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Wildlife & Birding Binoculars

Cameras for Wildlife - Superzoom Option

Cameras for Wildlife - Digital SLR Option

Affordable Wildlife Photography

Digital Photography Advantages

Why Use a Camera Tripod?

Binocular Design Governs Shape & Size

Binoculars are really just two telescopes side-by-side, one for each eye. That's why we refer to a "pair" of binoculars.

The varying shapes and sizes that are available are governed by the design of the binoculars. To better understand why they're different, below is a quick breakdown of the different design types, with examples of what they look like.

But before delving into that, it's useful to understand that binoculars are described by two numbers separated by an "x", e.g. 8x30. The first number always refers to magnification and means how many times the image is magnified. In our example, the image is magnified eight times, so will appear to be eight times closer than when viewed with the naked eye.

The second number means the diameter of the objective (front) lens in millimetres. In our example, our 8x30 binoculars have front lenses that are each 30mm in diameter.

Zoom binoculars are described by three numbers, e.g. 7-24x50. The first number (7) means the smallest magnification, the second number (24) means the biggest magnification while the third number (50) indicates the diameter of the objective (front) lens in millimetres.

1. Roof Prism Binoculars

In this design, two small prisms are located in the roof of the binocular in line with the eyepiece and the objective (front) lens. This allows a slim, streamlined shape resembling two straight pipes. Roof prism binoculars are thus narrower, lighter and easier to operate than the more bulky Porro Prism glasses.

The higher specification models are favoured by bird watchers, hunters and nature viewers in particular. Some common sizes include: 7x20, 9x20, 8x25, 8x28, 10x25, 12x25, 8x32, 10x32, 12x32, 8x42 and 10x42. See examples below:

Porro Prism Binoculars

Porro prism binoculars are generally wider, heavier and more cumbersome to handle than the roof prism models. They are wider than the roof prism design because they have larger prisms and bigger objective lenses. The image sharpness and quality is as good as an equivalent roof prism binocular.

Some common porro prism binocular sizes include: 7x35, 8x30, 8x40, 8x42, 10x30, 7x50, 10x50, 12x50 and 16x50. They are generally not as expensive as the equivalent top-end roof prism models. See examples below:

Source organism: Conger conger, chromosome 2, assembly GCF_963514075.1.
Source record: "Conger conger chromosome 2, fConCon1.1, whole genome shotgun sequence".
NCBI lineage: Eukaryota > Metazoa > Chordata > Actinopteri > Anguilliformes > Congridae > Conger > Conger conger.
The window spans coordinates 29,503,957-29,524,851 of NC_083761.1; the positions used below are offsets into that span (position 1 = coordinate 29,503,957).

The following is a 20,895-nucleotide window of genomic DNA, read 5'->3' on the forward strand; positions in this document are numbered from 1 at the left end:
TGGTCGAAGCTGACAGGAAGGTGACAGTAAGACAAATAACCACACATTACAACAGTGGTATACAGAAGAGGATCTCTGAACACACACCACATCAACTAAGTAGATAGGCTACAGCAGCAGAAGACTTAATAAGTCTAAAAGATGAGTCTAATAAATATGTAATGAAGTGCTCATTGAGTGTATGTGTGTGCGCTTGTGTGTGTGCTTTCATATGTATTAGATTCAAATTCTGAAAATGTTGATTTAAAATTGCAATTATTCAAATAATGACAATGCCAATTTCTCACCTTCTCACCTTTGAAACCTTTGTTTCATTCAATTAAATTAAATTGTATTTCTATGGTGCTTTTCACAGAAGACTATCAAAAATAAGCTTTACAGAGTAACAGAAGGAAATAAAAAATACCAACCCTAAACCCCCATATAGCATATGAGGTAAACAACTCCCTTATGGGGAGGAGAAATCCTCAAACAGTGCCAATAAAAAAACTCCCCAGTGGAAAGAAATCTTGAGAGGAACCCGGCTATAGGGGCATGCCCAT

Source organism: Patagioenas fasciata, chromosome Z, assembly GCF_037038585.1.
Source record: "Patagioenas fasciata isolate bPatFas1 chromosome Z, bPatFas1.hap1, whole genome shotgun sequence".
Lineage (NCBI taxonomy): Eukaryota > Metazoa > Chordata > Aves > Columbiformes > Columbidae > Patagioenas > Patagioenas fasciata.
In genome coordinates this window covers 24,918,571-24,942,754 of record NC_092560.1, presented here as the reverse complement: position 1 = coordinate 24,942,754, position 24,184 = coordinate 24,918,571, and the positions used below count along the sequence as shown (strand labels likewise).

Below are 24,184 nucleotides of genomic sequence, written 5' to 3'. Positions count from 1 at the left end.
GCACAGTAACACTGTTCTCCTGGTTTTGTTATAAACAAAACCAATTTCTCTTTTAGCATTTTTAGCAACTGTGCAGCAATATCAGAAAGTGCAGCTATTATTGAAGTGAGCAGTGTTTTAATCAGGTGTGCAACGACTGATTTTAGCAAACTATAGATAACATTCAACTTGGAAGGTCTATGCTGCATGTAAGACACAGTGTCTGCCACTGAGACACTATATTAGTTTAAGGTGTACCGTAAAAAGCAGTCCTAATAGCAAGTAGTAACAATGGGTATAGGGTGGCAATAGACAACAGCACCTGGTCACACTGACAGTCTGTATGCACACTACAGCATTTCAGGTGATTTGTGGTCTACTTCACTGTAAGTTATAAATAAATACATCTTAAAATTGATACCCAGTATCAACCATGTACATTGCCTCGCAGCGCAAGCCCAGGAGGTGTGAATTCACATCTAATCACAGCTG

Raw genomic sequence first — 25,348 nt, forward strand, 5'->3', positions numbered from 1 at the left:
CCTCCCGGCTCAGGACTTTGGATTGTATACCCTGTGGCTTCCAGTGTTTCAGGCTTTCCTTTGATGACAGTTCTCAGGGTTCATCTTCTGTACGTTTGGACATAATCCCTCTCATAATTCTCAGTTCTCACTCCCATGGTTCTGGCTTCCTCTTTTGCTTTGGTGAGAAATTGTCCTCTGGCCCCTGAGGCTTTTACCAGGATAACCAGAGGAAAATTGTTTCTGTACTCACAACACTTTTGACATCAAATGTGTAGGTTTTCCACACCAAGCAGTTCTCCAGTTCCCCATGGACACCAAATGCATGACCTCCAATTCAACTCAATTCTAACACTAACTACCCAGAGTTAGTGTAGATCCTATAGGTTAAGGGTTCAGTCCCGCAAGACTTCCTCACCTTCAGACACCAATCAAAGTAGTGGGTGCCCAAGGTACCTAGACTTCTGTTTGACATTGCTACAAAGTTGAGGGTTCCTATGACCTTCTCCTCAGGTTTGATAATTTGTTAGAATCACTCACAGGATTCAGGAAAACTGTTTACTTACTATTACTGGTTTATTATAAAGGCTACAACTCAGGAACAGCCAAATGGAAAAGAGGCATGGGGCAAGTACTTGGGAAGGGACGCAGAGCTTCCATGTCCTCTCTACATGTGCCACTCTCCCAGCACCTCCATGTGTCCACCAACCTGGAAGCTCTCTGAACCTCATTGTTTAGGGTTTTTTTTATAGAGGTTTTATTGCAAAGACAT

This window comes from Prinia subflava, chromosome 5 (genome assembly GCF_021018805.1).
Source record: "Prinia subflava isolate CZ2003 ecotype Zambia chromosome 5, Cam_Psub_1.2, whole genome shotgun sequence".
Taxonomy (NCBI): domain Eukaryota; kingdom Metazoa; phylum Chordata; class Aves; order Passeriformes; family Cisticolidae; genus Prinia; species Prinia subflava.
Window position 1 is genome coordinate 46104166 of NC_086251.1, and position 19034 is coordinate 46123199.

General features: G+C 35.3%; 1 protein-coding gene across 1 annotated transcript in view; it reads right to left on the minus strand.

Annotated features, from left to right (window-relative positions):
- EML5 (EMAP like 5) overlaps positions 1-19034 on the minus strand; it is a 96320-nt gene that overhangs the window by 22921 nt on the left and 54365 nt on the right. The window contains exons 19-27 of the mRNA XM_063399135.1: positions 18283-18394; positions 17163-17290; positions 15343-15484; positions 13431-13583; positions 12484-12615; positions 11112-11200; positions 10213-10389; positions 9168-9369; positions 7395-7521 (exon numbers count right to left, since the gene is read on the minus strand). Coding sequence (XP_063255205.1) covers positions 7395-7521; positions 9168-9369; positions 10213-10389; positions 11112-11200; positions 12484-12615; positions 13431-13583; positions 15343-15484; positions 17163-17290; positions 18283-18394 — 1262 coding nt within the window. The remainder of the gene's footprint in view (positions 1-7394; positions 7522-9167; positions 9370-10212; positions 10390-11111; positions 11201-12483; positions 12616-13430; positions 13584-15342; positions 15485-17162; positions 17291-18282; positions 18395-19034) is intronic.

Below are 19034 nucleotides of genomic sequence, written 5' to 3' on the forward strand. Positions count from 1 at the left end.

Reverse Porro Prism Binoculars

"Compact" and "ultra compact" (pocket-size) binoculars are usually based on the reverse porro prism design, although there are also compact models of conventional roof prism design.

Unlike the standard porro prism design, compact and ultra compact binoculars have their eyepieces positioned wider apart than the objective lenses. As a result, their objective lenses seldom exceed 30mm in diameter.

Compact binoculars are popular because they're small and light and thus easy to carry and stow away. However, the image quality is generally inferior to larger binoculars, particularly in poor light, because of the small objective lens.

Some common sizes include: 8x30, 10x30, 8x25, 10x25, 12x25, 8x21, 8x24. Zoom models are also available. See examples below:

Zoom Binoculars

As with zoom lenses on cameras, the image can be brought closer or further by "zooming" a lever or ring. Although convenient for some applications, this convenience comes at a price as zoom binoculars are generally much heavier, have a smaller field of view and can be more costly than conventional binoculars of similar build quality.

Some common sizes include: 7-16x21, 8-20x24, 7-15 X2 5, 9-27x25, 7-21x40, 8-24x30 and 8-24x50. See examples below:

Image-stabilized Binoculars

As with zoom binoculars, image-stabilized models have borrowed the technology from photographic lenses. The Canon brand is world-renowned for its image-stabilized lenses and they've transferred this to their binoculars. Two sensors analyse any shake or tremble, while a microprocessor shifts the prisms to adjust the the angle of the incoming light, so minimising vibrations.

This allows powerful binoculars to be hand held with minimal image shake, something that can be a problem with high magnification binoculars.

See also the Binoculars Category in our camera store for more binoculars at unbeatable prices.

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